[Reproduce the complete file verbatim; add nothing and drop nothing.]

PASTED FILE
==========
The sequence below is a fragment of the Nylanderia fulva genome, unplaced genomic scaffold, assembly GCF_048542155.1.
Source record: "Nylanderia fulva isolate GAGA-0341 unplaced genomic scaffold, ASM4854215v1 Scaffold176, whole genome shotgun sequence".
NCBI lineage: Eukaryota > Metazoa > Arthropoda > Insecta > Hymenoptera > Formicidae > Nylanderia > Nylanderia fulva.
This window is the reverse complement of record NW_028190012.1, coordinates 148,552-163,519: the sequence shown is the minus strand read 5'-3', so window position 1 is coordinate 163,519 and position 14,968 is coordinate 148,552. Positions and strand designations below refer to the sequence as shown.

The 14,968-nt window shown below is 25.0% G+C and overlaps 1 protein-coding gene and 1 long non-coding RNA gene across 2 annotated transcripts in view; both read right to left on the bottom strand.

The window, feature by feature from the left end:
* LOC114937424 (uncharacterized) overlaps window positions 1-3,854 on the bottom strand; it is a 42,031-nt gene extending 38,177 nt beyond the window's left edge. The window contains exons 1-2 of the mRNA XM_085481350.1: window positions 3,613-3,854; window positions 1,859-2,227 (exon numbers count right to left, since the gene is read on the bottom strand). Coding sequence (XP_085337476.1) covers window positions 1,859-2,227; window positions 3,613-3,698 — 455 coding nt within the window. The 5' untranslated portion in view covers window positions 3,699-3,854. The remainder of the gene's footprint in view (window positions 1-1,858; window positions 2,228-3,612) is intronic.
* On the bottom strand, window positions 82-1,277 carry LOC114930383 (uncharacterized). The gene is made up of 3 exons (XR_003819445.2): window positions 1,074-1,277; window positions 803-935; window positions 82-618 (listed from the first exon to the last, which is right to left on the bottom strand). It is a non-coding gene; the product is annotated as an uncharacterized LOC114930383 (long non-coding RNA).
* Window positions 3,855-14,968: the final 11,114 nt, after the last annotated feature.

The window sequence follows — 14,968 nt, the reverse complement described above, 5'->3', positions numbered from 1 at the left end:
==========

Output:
The sequence below is a fragment of the Nylanderia fulva genome, unplaced genomic scaffold, assembly GCF_048542155.1.
Source record: "Nylanderia fulva isolate GAGA-0341 unplaced genomic scaffold, ASM4854215v1 Scaffold176, whole genome shotgun sequence".
NCBI lineage: Eukaryota > Metazoa > Arthropoda > Insecta > Hymenoptera > Formicidae > Nylanderia > Nylanderia fulva.
This window is the reverse complement of record NW_028190012.1, coordinates 148,552-163,519: the sequence shown is the minus strand read 5'-3', so window position 1 is coordinate 163,519 and position 14,968 is coordinate 148,552. Positions and strand designations below refer to the sequence as shown.

The 14,968-nt window shown below is 25.0% G+C and overlaps 1 protein-coding gene and 1 long non-coding RNA gene across 2 annotated transcripts in view; both read right to left on the bottom strand.

The window, feature by feature from the left end:
* LOC114937424 (uncharacterized) overlaps window positions 1-3,854 on the bottom strand; it is a 42,031-nt gene extending 38,177 nt beyond the window's left edge. The window contains exons 1-2 of the mRNA XM_085481350.1: window positions 3,613-3,854; window positions 1,859-2,227 (exon numbers count right to left, since the gene is read on the bottom strand). Coding sequence (XP_085337476.1) covers window positions 1,859-2,227; window positions 3,613-3,698 — 455 coding nt within the window. The 5' untranslated portion in view covers window positions 3,699-3,854. The remainder of the gene's footprint in view (window positions 1-1,858; window positions 2,228-3,612) is intronic.
* On the bottom strand, window positions 82-1,277 carry LOC114930383 (uncharacterized). The gene is made up of 3 exons (XR_003819445.2): window positions 1,074-1,277; window positions 803-935; window positions 82-618 (listed from the first exon to the last, which is right to left on the bottom strand). It is a non-coding gene; the product is annotated as an uncharacterized LOC114930383 (long non-coding RNA).
* Window positions 3,855-14,968: the final 11,114 nt, after the last annotated feature.

The window sequence follows — 14,968 nt, the reverse complement described above, 5'->3', positions numbered from 1 at the left end: